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Northwestern researchers get $45M to develop implant to sense and treat cancer

Northwestern scientists developing cancer-fighting implant
Northwestern scientists developing cancer-fighting implant 00:28

CHICAGO (CBS) -- Scientists at Northwestern University have received $45 million in federal funding to develop a new implant that can detect and treat cancer.

The Northwestern researchers are part of a team of people from several institutions working to develop and test an implantable device able to sense signs of the kind of inflammation associated with cancer, and delivery therapy when needed.

Northwestern University cancer implant
Northwestern University researchers are helping develop an implantable device designed to detect and treat cancer. Brandon Martin/Rice University

"From a clinical perspective, this could be a game-changing approach to cancer therapy," said Dr. Jonathan Rivnay, a professor of biomedical engineering and materials science and engineering at Northwestern. "It's personalized, multi-modal and could improve access to care. This concept of a regulated cell-based therapy also is exciting for other areas of medicine, and this project allows us to develop the toolbox of components needed to make it a reality."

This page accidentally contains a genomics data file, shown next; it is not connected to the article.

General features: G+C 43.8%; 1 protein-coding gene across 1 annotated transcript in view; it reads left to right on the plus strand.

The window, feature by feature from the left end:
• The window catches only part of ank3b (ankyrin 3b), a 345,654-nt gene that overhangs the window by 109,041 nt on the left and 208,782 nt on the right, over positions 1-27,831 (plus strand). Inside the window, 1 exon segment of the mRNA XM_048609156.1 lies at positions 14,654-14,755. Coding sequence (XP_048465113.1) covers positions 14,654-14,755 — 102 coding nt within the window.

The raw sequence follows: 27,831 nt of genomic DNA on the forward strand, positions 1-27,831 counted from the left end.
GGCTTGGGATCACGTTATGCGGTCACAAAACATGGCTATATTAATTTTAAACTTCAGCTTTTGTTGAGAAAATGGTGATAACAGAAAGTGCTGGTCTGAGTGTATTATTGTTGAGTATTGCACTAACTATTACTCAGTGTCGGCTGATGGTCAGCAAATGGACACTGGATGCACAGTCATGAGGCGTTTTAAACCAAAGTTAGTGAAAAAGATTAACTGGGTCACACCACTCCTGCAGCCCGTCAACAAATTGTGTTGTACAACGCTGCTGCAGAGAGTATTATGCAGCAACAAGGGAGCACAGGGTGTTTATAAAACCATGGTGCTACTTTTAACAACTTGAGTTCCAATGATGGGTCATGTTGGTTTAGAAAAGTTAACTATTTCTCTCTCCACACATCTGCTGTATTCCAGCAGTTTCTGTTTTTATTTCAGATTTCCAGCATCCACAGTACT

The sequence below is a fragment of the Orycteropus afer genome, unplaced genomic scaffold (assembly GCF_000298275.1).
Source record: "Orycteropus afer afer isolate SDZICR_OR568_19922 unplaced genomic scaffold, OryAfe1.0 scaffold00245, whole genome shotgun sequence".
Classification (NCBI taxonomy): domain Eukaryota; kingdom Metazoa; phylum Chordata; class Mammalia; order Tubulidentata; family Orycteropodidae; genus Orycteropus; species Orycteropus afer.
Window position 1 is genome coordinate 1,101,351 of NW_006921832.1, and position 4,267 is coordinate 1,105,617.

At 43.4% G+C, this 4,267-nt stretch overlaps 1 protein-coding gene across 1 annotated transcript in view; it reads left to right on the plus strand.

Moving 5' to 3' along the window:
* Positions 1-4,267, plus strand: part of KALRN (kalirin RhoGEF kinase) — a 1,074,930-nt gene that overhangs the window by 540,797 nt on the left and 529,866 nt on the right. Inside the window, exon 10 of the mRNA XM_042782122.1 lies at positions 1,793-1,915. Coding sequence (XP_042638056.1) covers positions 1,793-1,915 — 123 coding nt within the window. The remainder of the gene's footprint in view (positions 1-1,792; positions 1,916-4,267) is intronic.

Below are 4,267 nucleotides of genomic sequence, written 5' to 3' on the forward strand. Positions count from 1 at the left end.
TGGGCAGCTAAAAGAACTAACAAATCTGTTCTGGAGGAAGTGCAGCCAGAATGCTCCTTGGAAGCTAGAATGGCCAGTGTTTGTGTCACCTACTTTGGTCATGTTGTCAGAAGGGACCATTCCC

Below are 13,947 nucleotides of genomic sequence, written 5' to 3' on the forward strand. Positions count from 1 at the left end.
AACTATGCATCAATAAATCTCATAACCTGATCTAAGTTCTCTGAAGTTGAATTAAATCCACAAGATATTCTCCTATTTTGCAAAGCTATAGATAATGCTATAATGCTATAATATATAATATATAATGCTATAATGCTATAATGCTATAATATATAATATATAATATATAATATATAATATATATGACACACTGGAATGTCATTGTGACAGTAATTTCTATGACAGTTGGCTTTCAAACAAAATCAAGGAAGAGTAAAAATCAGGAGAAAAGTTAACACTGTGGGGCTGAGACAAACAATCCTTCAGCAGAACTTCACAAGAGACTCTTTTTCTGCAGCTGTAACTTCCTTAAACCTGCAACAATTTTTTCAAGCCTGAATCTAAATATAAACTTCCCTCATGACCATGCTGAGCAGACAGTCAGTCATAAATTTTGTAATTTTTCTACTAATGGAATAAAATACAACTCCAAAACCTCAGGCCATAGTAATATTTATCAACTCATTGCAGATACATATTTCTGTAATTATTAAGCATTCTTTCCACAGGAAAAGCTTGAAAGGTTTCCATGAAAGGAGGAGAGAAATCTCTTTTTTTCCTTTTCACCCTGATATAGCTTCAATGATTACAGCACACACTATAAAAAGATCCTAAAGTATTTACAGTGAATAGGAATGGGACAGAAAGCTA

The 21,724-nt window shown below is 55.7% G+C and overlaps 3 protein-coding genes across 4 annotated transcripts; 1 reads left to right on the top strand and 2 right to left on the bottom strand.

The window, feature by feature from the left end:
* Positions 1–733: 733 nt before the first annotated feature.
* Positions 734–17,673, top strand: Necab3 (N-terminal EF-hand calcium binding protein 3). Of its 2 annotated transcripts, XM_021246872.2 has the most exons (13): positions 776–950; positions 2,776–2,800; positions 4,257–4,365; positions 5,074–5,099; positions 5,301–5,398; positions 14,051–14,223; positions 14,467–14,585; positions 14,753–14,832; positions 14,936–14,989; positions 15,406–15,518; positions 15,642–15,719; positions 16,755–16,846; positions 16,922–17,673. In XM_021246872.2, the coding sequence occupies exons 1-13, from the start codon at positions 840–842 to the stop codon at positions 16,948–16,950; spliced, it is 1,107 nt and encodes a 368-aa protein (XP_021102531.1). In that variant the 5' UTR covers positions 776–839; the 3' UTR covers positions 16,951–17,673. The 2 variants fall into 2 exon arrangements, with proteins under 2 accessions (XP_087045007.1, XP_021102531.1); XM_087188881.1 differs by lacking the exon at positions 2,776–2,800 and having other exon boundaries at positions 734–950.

Northwestern said the implant could significantly improve outcomes for patients with ovarian, pancreatic and other difficult-to-treat cancers — potentially cutting cancer-related deaths in the U.S. in half.

A figure illustrating how a "closed-loop" implant, which will be used to treat recurrent ovarian cancer. Veiseh Lab/Rice University

"Instead of tethering patients to hospital beds, IV bags and external monitors, we'll use a minimally invasive procedure to implant a small device that continuously monitors their cancer and adjusts their immunotherapy dose in real time," said Rice University bioengineer Omid Veiseh. "This kind of 'closed-loop therapy' has been used for managing diabetes, where you have a glucose monitor that continuously talks to an insulin pump. But for cancer immunotherapy, it's revolutionary."

The project will take 5 ½ years, according to Northwestern.  

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